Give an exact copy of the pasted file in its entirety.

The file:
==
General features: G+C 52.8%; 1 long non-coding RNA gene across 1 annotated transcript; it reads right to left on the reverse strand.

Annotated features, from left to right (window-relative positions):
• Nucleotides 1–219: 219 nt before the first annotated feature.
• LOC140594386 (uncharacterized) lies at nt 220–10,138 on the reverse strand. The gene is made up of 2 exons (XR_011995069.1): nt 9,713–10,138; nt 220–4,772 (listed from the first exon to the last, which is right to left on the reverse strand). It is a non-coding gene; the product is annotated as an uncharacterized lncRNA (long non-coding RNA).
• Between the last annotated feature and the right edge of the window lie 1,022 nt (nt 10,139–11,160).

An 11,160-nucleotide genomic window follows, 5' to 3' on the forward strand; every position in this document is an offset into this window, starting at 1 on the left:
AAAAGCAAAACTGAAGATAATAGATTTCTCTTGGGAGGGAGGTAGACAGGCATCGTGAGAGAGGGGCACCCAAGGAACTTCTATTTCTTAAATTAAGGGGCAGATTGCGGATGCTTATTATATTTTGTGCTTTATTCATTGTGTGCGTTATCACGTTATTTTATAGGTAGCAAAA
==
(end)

General features: G+C 52.8%; 1 long non-coding RNA gene across 1 annotated transcript; it reads right to left on the reverse strand.

Annotated features, from left to right (window-relative positions):
• Nucleotides 1–219: 219 nt before the first annotated feature.
• LOC140594386 (uncharacterized) lies at nt 220–10,138 on the reverse strand. The gene is made up of 2 exons (XR_011995069.1): nt 9,713–10,138; nt 220–4,772 (listed from the first exon to the last, which is right to left on the reverse strand). It is a non-coding gene; the product is annotated as an uncharacterized lncRNA (long non-coding RNA).
• Between the last annotated feature and the right edge of the window lie 1,022 nt (nt 10,139–11,160).

An 11,160-nucleotide genomic window follows, 5' to 3' on the forward strand; every position in this document is an offset into this window, starting at 1 on the left:
AAAAGCAAAACTGAAGATAATAGATTTCTCTTGGGAGGGAGGTAGACAGGCATCGTGAGAGAGGGGCACCCAAGGAACTTCTATTTCTTAAATTAAGGGGCAGATTGCGGATGCTTATTATATTTTGTGCTTTATTCATTGTGTGCGTTATCACGTTATTTTATAGGTAGCAAAA